Published January 13, 2015
Tropical Storm Chris continued to gain strength Tuesday as it approached the eastern edge of the Caribbean, prompting a run on groceries and gas as people prepared for the third named storm of the Atlantic hurricane season.
The storm had top sustained winds of nearly 60 mph as it passed over the Leeward Islands, and was expected to gather strength as it approached Puerto Rico and the U.S. and British Virgin Islands, according to the U.S. National Hurricane Center in Miami. Forecasters said it could become a minimal hurricane later in the week.
As skies darkened and rain began to fall, people began the familiar ritual of stocking up on gas, food and candles. Tourists at a resort just outside the Antiguan capital said they had no plans to evacuate.
"I am not going to panic," said Maxwell Stevens of New Brunswick, New Jersey. "I will take it in stride."
A tropical storm warning was posted for all the Leewards, including Antigua, Anguilla, St. Kitts and St. Maarten, Puerto Rico and the U.S. and British Virgin Islands, the Hurricane Center said.
At 8 p.m. EDT, the storm was centered about 45 miles northeast of Barbuda, moving west-northwest at 13 mph. It was expected to pass over the northernmost Leewards during the night and skirt the northern edge of Puerto Rico on Wednesday.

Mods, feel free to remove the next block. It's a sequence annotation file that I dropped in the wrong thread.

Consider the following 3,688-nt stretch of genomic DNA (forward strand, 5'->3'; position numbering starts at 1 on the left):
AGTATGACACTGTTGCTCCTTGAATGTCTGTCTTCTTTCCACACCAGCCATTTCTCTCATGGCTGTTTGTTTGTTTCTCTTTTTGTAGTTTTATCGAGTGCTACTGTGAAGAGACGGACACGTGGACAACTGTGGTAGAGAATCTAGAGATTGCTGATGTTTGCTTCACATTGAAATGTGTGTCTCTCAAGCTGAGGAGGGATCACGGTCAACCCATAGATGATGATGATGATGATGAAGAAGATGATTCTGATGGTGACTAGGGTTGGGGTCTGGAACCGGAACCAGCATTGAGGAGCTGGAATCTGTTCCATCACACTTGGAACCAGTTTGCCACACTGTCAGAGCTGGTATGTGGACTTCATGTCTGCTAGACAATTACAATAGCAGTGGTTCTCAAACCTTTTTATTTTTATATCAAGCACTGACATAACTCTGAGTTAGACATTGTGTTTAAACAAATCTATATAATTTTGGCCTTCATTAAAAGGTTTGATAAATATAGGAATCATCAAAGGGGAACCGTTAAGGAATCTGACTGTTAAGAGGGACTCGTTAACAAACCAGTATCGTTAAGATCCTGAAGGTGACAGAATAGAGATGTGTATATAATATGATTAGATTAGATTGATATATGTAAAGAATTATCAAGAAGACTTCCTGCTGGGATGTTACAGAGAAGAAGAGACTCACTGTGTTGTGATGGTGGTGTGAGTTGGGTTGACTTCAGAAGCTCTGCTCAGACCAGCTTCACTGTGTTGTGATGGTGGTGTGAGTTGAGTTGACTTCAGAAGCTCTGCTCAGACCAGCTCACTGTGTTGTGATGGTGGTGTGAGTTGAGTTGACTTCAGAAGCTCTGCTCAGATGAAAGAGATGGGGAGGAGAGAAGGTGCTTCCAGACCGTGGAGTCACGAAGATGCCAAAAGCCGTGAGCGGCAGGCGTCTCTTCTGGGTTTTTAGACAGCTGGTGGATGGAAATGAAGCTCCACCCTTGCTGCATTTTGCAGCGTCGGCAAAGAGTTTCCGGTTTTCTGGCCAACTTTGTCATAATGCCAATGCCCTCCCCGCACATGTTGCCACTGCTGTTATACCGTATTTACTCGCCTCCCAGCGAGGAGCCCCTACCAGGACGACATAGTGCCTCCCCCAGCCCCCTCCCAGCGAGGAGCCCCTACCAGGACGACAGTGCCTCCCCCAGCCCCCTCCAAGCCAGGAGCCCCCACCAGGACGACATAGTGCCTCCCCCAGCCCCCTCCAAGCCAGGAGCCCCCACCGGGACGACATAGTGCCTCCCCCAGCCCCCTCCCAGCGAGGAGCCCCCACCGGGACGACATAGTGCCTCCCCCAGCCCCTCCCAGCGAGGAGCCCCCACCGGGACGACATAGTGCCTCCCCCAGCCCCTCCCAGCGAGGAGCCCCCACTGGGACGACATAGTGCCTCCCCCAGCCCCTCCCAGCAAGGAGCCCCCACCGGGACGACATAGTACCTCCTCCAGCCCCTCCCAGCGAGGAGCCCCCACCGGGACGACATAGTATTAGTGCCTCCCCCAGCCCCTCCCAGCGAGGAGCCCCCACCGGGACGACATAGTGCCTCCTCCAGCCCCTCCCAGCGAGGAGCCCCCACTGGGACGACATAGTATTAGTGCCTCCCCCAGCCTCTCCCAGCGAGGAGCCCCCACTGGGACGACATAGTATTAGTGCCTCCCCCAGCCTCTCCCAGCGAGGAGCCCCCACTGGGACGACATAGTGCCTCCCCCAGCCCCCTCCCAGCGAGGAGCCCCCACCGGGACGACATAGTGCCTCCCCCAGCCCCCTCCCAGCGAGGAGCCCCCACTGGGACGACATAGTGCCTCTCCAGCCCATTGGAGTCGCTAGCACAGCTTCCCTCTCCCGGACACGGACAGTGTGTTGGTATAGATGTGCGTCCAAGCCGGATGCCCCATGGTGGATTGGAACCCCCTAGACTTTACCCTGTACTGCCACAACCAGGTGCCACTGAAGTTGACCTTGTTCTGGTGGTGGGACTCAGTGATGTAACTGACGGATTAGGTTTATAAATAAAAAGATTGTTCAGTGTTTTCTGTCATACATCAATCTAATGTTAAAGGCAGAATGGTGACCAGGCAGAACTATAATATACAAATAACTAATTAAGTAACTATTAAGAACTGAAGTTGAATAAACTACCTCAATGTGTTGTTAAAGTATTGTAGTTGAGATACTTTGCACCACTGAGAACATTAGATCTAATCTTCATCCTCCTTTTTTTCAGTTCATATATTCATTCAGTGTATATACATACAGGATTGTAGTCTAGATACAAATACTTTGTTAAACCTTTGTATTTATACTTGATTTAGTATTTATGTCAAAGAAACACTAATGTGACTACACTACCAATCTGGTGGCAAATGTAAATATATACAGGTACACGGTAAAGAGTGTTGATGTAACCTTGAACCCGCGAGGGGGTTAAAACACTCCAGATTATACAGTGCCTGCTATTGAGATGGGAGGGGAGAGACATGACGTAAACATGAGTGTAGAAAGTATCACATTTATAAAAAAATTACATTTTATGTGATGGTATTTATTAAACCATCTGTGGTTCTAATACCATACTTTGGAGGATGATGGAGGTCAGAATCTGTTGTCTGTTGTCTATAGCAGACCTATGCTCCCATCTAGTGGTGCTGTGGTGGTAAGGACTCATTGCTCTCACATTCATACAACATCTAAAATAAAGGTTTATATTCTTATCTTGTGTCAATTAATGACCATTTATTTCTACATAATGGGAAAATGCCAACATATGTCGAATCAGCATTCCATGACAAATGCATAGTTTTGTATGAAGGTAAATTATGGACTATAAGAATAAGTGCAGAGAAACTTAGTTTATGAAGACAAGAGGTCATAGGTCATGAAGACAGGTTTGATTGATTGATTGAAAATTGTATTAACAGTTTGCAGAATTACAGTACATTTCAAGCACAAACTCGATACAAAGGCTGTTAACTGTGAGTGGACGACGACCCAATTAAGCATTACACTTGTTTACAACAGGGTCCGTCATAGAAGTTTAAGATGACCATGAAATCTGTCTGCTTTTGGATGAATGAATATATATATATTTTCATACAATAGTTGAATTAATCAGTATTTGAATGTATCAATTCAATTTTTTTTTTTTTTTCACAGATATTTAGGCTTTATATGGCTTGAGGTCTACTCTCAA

The U.S. National Weather Service said Puerto Rico would begin to experience strong gusts of wind and heavy rain Wednesday afternoon. The Leeward Islands and Puerto Rico could receive up to eight inches of rain and could experience flash floods and mudslides, forecasters said.
A hurricane aircraft flew into the storm Tuesday and found that winds had gotten stronger, forecasters said.
In the central Antiguan village of All Saints, people were determined to spend the night celebrating the annual Carnival festival, which locals refer to as "the dance."
"Nothing stops the dance. The weather is good for the dance whether it rains or not," said bar owner Derol Thomas, 38, as he had a pre-party drink with friends Tuesday evening.
Elsewhere in the storm-hardened Caribbean, life went on as normal, though disaster officials urged people to take precautions and told fishermen to haul their boats out of the water.
Long-range forecasts put the storm anywhere from south of Cuba to Florida by late in the weekend.
The first named storm of the 2006 season, Tropical Storm Alberto, swept over Florida in mid-June, then plowed northward along the U.S. coast past the Outer Banks. It was blamed for one drowning.
Last season was the worst in more than 150 years of records. A record number of tropical storms and hurricanes formed, including the devastating Hurricane Katrina.